In the opening piece of Consider the Lobster, Premiere Magazine sends DFW to the AVN awards, adult entertainment’s version of mainstream film’s Academy Awards. The whole article is wrought with Wallace’s trademark humor, which comes at a rate previously unseen in what we’ve read. This is partly due to the subject at hand, which lends itself well to jokes, but through the filth and debauchery Wallace includes some compelling observations about America and the nature of its modern culture. Wallace, without breaking stride, exposes just how extreme America’s emphasis on material accumulation, consumption, and especially instant gratification can become.
The first time Wallace turns away from the events of the AVN awards is to describe Las Vegas, and give his impression of the city. Immediately apparent is the tremendous lengths businesses go to emphasize luxury and pleasure. Picking up in the middle of his great list of Vegas’s traits, he mentions, “Smoking not just allowed but encouraged… A museum that features the World’s Biggest Coke Bottle… Caesars Palace. The granddaddy. As big as 20 Wal-Marts end to end. Real marble and fake marble, carpeting you can pass out on without contusion… In Caesars Palace is America conceived as a new kind of Rome: conqueror of its own people. An empire of Self” (9-10). Wallace here uses the excesses of Caesars Palace as one strong example of the larger American need, or desire at least, for gratification, pleasure, and consumption. He notes that the AVN awards show has only one logical location: Caesars Palace. Las Vegas as a city and as a spectacle is a kind of microcosm for the excesses that American culture celebrates and almost deifies, like a classical Roman god or something. But Wallace never condemns this degradation, or offers any sort of straighter path for our country and our culture. He doesn’t need to. Wallace does his best to expose what he believes to be the heart of Vegas culture and by extension American culture. The rest is up to the subscribers of Premiere.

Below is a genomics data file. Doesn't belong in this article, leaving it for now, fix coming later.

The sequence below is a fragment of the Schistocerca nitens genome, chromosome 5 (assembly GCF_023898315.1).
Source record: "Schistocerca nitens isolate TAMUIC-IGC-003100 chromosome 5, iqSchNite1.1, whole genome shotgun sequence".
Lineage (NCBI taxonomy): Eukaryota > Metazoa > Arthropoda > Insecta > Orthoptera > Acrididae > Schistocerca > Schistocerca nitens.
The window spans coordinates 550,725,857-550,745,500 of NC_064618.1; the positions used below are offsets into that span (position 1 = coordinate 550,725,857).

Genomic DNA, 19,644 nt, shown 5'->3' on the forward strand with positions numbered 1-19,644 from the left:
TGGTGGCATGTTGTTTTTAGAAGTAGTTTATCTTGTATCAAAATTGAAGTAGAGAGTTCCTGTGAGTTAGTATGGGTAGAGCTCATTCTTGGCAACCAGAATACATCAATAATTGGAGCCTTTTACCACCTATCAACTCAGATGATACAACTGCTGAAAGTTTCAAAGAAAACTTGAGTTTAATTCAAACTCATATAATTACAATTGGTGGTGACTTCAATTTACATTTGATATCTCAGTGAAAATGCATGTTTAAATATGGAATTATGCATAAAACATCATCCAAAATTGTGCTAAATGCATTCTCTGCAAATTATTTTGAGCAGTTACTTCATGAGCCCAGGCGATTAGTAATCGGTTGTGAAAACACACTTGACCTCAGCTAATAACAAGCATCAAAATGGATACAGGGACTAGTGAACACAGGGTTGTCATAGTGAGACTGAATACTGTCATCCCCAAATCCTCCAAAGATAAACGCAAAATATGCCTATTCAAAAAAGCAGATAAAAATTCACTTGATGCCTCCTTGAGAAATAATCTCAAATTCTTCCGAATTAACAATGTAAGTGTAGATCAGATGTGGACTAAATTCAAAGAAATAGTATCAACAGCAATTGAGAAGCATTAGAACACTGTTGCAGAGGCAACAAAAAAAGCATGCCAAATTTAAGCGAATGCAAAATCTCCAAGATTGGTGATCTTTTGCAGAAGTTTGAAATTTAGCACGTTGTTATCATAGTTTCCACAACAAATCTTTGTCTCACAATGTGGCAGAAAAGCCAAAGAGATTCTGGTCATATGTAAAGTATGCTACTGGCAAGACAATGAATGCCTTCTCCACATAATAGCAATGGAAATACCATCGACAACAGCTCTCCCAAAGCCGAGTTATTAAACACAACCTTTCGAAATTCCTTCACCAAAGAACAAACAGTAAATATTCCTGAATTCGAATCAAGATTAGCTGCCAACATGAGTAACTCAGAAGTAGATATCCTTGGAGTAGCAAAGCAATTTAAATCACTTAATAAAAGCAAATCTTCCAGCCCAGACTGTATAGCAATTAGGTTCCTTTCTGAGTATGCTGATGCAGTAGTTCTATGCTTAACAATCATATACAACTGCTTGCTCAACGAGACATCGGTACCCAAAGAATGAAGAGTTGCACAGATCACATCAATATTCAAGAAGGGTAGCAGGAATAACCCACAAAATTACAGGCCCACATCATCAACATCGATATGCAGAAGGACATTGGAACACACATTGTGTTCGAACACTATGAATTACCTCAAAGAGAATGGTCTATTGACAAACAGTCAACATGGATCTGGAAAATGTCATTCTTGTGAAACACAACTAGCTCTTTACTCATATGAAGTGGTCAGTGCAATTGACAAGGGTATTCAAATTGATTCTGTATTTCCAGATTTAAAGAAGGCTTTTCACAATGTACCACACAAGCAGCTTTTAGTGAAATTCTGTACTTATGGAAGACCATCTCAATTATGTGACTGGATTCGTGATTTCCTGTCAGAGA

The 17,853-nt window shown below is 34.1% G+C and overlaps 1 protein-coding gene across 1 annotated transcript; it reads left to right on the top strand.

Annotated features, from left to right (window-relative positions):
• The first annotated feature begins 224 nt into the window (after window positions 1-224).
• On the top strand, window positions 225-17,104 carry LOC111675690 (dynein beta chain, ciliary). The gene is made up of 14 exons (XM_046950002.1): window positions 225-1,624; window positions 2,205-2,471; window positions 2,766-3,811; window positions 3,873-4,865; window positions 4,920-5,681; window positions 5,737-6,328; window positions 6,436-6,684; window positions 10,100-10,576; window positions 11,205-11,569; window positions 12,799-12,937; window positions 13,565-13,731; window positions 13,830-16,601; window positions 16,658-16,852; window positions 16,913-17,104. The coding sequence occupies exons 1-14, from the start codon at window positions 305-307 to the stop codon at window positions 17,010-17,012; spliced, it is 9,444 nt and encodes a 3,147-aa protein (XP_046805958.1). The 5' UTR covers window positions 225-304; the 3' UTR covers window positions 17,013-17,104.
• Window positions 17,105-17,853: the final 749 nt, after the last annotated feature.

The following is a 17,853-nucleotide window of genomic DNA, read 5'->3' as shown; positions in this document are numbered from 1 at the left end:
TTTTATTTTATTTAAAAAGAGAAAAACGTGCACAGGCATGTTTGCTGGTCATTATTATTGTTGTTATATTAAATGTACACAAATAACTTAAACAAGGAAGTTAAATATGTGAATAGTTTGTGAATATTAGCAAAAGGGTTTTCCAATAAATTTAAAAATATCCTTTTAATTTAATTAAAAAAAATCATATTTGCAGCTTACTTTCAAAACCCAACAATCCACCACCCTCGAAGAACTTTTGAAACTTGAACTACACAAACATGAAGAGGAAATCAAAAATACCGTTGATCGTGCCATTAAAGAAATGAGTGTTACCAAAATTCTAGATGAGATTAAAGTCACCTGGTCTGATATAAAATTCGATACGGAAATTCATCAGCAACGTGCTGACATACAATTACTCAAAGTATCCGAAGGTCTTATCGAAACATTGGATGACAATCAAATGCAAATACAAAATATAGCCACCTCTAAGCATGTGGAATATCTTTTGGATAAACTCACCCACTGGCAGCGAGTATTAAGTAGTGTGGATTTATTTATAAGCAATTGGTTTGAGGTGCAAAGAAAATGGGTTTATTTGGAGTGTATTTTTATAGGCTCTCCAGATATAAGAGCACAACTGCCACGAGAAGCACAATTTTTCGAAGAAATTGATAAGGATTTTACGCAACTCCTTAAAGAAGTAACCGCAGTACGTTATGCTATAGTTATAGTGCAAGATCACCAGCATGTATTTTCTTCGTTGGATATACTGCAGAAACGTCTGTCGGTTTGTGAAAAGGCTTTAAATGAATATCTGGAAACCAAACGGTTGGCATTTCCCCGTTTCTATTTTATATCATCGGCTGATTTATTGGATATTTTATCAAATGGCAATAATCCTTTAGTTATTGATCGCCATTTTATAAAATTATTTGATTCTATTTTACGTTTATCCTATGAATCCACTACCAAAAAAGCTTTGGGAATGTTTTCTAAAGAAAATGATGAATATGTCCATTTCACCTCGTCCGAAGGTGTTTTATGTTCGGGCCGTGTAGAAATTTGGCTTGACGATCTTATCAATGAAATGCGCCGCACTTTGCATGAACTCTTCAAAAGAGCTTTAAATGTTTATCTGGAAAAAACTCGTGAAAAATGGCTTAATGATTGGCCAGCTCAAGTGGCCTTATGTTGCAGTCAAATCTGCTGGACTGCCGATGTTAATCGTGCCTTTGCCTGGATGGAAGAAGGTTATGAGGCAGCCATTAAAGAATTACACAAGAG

Another instance in which Wallace is able to encapsulate one aspect of American culture is when he is interviewing some of the AVN awards attendees. He asks, “Q. $4,000,000,000 and 8,000 new releases a year- why is adult video so popular in this country?” A famous porn actor and a reputable porn beat writer both respond in telling fashion, “A. Veteran woodman Joey Silvera: ‘Dudes let’s face it- America wants to jerk off,'” and “A. Industry journalist Harold Hecuba: ‘It’s the new Barnum. Nobody ever goes broke underestimating the rage and misogyny of the average American male'” (35). These two responses both reinforce the American aspiration for instant gratification, be it sexual or not. Harold Hecuba’s response is notable in that he doesn’t pay respects to porn enthusiasts or perverts, but the average American male. Hecuba knows where the lifeblood of the industry lies, and simply uses it to his advantage. Silvera does the same thing. They both have developed a sense of where American culture can be exploited (as any legitimate businessman would) and have probed and worked until they turn a profit.
Both of these instances, describing Vegas and interviewing porn insiders, help DFW unveil some of the more extreme aspects of American culture in the modern technological era. With such desire for gratification and consumption, it is no surprise that the porn industry thrives as it does, and makes Silvera’s words more true than absurd.